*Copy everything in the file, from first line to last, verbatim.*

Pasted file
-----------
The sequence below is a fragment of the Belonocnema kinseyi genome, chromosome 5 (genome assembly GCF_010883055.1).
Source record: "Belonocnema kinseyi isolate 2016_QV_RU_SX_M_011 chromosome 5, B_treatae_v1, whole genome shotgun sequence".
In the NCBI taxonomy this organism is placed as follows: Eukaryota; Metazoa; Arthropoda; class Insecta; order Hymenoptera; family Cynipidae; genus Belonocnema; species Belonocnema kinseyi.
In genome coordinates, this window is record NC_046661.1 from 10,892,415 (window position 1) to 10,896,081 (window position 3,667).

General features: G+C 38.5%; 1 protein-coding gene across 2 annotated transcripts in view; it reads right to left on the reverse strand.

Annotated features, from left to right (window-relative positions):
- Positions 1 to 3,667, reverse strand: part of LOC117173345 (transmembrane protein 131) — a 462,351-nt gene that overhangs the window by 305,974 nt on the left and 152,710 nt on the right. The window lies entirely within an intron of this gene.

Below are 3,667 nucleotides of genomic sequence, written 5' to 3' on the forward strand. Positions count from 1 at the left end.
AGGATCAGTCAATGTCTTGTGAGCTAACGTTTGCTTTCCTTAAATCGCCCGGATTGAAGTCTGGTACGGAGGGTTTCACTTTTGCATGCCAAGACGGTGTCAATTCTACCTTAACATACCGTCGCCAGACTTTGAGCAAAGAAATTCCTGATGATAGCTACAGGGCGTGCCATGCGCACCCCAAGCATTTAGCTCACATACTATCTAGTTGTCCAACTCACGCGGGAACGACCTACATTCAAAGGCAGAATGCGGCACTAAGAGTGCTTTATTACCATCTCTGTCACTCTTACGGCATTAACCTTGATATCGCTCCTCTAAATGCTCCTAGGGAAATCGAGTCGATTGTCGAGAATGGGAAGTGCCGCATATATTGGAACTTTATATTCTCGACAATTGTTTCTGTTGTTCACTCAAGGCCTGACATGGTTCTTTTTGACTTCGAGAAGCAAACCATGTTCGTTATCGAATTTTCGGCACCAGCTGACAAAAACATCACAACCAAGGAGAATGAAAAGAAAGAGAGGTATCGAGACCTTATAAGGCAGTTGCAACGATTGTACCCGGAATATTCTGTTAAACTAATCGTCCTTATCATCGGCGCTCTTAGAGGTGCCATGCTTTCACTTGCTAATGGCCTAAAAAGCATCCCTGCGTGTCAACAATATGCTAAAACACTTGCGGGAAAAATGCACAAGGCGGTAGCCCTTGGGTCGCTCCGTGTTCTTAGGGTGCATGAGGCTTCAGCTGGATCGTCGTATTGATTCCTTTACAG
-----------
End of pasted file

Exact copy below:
The sequence below is a fragment of the Belonocnema kinseyi genome, chromosome 5 (genome assembly GCF_010883055.1).
Source record: "Belonocnema kinseyi isolate 2016_QV_RU_SX_M_011 chromosome 5, B_treatae_v1, whole genome shotgun sequence".
In the NCBI taxonomy this organism is placed as follows: Eukaryota; Metazoa; Arthropoda; class Insecta; order Hymenoptera; family Cynipidae; genus Belonocnema; species Belonocnema kinseyi.
In genome coordinates, this window is record NC_046661.1 from 10,892,415 (window position 1) to 10,896,081 (window position 3,667).

General features: G+C 38.5%; 1 protein-coding gene across 2 annotated transcripts in view; it reads right to left on the reverse strand.

Annotated features, from left to right (window-relative positions):
- Positions 1 to 3,667, reverse strand: part of LOC117173345 (transmembrane protein 131) — a 462,351-nt gene that overhangs the window by 305,974 nt on the left and 152,710 nt on the right. The window lies entirely within an intron of this gene.

Below are 3,667 nucleotides of genomic sequence, written 5' to 3' on the forward strand. Positions count from 1 at the left end.
AGGATCAGTCAATGTCTTGTGAGCTAACGTTTGCTTTCCTTAAATCGCCCGGATTGAAGTCTGGTACGGAGGGTTTCACTTTTGCATGCCAAGACGGTGTCAATTCTACCTTAACATACCGTCGCCAGACTTTGAGCAAAGAAATTCCTGATGATAGCTACAGGGCGTGCCATGCGCACCCCAAGCATTTAGCTCACATACTATCTAGTTGTCCAACTCACGCGGGAACGACCTACATTCAAAGGCAGAATGCGGCACTAAGAGTGCTTTATTACCATCTCTGTCACTCTTACGGCATTAACCTTGATATCGCTCCTCTAAATGCTCCTAGGGAAATCGAGTCGATTGTCGAGAATGGGAAGTGCCGCATATATTGGAACTTTATATTCTCGACAATTGTTTCTGTTGTTCACTCAAGGCCTGACATGGTTCTTTTTGACTTCGAGAAGCAAACCATGTTCGTTATCGAATTTTCGGCACCAGCTGACAAAAACATCACAACCAAGGAGAATGAAAAGAAAGAGAGGTATCGAGACCTTATAAGGCAGTTGCAACGATTGTACCCGGAATATTCTGTTAAACTAATCGTCCTTATCATCGGCGCTCTTAGAGGTGCCATGCTTTCACTTGCTAATGGCCTAAAAAGCATCCCTGCGTGTCAACAATATGCTAAAACACTTGCGGGAAAAATGCACAAGGCGGTAGCCCTTGGGTCGCTCCGTGTTCTTAGGGTGCATGAGGCTTCAGCTGGATCGTCGTATTGATTCCTTTACAG